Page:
FVA rejects compromise on manager payThe Frontier Village Association voted 4-0 Monday to turn down a compromise offered by the Buffalo City Tourism Foundation. The compromise was an offer of 18 weeks of funding for the FVA’s manager position, rather than the requested eight months of funding. BCTF denied that request April 20, after conflict involving the position arose between the two organizations.
By: Kari Lucin, The Jamestown Sun
The Frontier Village Association voted 4-0 Monday to turn down a compromise offered by the Buffalo City Tourism Foundation.
The compromise was an offer of 18 weeks of funding for the FVA’s manager position, rather than the requested eight months of funding. BCTF denied that request April 20, after conflict involving the position arose between the two organizations.
“You can’t just cut somebody off in the middle,” said Wade Williams, a member of the FVA board, at the FVA meeting Monday. “You need to let us know before we start, so we can make some other plans. Now we’re six weeks into (tourism season preparation) and they say ‘no, we’re not going to do it.’”
Bert Gray, FVA secretary/treasurer, said the Village had to pay for the work the manager had already done to prepare for the tourism season. The compromise offered by BCTF would not have been enough to both pay for the work already done and carry the funding through to the end of the tourism season.
“Frontier Village can’t exist and do everything they want us to do with a manager for four or five months a year,” said Charlie Tanata, FVA president. “It won’t work.”
Gray also expressed concern that the BCTF had not granted Frontier Village its requested entertainment funding, and had told FVA to have three more heavily-advertised performances in the amphitheater — one a month — rather than one less-advertised performance every week.
The BCTF made that decision April 20. Frontier Village opens for the tourism season on May 24.
“That entertainment, some of it’s booked a year out, and she had to cancel some of that,” Gray said. “And you can’t wait a month before a show to hire somebody, you’ve got to get them when you can get them.”
The Frontier Village Association meets again June 14, but the matter may be decided before then — at a special Jamestown City Council meeting at 4 p.m. Wednesday at City Hall.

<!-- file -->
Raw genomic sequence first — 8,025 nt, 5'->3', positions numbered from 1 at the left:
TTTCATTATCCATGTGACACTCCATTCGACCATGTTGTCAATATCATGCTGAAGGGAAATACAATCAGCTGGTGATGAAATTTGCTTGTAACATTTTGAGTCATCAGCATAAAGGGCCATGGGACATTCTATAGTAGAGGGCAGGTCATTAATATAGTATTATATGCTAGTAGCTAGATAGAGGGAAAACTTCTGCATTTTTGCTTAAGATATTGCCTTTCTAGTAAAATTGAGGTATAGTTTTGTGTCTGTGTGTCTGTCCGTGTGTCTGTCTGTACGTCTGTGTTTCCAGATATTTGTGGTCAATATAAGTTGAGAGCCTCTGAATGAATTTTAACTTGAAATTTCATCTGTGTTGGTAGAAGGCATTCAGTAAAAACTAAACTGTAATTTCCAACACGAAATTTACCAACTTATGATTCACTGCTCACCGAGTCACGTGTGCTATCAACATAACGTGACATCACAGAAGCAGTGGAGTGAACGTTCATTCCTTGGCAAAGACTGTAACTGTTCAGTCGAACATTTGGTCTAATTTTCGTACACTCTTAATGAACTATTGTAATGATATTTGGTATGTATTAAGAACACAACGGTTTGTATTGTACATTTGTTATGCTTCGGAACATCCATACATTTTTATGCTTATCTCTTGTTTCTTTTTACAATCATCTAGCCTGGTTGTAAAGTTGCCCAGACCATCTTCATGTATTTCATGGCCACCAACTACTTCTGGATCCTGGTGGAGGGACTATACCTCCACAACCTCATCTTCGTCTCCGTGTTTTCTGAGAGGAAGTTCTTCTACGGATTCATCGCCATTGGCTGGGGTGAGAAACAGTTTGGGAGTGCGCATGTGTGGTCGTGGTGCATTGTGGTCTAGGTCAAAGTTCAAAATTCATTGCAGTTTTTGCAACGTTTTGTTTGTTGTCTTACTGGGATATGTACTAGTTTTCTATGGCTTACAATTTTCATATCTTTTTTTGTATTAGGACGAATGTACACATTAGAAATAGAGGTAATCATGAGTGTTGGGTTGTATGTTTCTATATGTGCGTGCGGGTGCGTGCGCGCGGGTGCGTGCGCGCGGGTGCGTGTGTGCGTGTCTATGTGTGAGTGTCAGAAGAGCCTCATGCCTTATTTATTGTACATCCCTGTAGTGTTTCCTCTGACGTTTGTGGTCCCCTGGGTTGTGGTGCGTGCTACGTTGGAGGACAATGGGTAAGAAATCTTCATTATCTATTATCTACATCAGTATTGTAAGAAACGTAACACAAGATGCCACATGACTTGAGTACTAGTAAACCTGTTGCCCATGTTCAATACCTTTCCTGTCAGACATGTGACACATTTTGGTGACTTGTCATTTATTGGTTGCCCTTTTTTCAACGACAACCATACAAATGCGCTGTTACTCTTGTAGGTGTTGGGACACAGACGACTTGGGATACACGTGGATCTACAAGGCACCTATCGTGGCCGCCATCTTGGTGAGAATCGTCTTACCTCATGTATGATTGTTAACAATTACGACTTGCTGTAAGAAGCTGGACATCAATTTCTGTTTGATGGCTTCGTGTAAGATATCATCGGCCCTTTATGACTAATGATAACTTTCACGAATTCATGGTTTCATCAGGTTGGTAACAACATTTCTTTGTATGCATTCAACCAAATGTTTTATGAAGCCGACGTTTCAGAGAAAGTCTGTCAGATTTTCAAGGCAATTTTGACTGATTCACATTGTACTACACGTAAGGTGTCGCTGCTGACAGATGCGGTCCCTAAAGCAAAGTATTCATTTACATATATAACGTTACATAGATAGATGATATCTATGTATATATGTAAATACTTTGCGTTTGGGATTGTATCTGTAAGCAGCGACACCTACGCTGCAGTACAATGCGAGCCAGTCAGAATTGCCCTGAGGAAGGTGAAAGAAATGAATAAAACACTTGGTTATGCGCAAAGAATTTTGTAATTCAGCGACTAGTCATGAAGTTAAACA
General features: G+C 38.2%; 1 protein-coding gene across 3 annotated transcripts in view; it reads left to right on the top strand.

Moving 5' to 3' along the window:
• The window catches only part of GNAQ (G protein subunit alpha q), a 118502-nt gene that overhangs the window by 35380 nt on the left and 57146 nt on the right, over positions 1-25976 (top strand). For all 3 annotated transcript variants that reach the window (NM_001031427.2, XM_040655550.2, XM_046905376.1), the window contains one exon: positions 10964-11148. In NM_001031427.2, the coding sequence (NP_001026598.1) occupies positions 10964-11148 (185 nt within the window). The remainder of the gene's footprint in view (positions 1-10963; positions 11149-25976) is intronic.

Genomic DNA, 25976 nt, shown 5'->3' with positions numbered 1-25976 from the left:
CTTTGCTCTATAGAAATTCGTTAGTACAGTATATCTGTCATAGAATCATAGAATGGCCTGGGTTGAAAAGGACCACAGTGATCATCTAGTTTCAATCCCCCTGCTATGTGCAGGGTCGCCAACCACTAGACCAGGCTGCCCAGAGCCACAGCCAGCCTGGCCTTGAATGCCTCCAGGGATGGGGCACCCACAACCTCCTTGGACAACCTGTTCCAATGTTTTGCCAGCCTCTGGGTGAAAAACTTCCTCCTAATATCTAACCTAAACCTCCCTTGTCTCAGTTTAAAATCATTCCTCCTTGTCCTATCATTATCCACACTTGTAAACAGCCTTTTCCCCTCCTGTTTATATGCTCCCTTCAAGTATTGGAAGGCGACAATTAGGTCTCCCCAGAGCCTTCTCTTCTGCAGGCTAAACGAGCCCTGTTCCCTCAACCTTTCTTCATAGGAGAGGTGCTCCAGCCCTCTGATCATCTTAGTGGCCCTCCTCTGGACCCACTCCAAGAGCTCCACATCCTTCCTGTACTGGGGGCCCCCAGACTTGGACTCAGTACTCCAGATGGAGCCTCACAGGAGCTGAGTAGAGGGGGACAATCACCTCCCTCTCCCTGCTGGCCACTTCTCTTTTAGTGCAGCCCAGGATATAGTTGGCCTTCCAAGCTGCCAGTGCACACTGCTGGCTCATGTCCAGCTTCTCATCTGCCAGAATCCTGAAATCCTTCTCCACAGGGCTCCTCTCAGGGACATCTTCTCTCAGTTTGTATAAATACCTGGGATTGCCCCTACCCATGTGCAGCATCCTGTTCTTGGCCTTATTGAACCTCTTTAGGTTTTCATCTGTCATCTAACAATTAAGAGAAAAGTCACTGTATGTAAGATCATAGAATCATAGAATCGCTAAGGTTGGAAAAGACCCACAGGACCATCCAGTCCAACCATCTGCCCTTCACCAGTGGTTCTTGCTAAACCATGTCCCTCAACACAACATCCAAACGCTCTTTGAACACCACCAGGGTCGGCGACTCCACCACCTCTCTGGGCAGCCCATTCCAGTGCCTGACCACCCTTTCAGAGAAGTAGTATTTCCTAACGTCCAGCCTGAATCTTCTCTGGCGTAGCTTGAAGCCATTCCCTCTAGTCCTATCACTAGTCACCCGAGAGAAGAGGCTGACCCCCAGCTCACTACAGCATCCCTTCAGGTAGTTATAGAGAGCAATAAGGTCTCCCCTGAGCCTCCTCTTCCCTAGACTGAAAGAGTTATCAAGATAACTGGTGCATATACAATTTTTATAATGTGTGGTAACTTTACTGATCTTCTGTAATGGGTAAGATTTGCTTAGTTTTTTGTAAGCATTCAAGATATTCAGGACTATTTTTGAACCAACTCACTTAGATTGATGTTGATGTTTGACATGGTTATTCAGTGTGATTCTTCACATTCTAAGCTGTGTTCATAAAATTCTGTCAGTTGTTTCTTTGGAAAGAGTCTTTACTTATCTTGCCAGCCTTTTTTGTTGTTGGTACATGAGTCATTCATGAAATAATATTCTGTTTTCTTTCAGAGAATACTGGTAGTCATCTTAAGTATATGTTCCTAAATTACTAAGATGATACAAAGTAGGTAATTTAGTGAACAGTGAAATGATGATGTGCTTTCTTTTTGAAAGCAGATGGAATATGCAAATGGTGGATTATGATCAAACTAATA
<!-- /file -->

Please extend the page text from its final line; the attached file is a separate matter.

Tanata requested the city’s Finance and Legal Committee to restore funding for the manager position on April 25. At that time, the city attorney was directed to determine whether the City Council has the legal authority to override or change BCTF’s decisions.
In an April 27 memo to Mayor Katie Andersen and the Jamestown City Council, City Attorney Ken Dalsted cited an agreement between the BCTF and city of Jamestown in his findings — that the City Council does have that authority.
“The City retains ultimate control over the expenditure of tax revenues, including those designated by the city to be administered by Buffalo (City Tourism Foundation),” Dalsted wrote.
The City Council’s options include asking the BCTF to reconsider its decision, directing the BCTF to fund the position or a modification of it, finding other sources of revenue to fund the position or approving the action the BCTF already took.
Contention between the FVA and BCTF has focused on Frontier Village’s manager position, currently held by Tina Busche.
Most of the FVA’s budget comes from BCTF grants, and must be requested on an annual basis. Requirements for those grants include financial documentation and event attendance counts.
BCTF says the FVA has not complied with all its requirements in the past, and paid for a forensic accounting report on the FVA. That report highlighted some areas for improvement, such as lack of a computerized accounting system and lack of segregation of financial duties.
The FVA has since begun using a computerized accounting system and reallocated some financial duties, Tanata said at the BCTF’s April 20 meeting.
Sun reporter Kari Lucin can be reached at 701-952-8453 or by email at firstname.lastname@example.org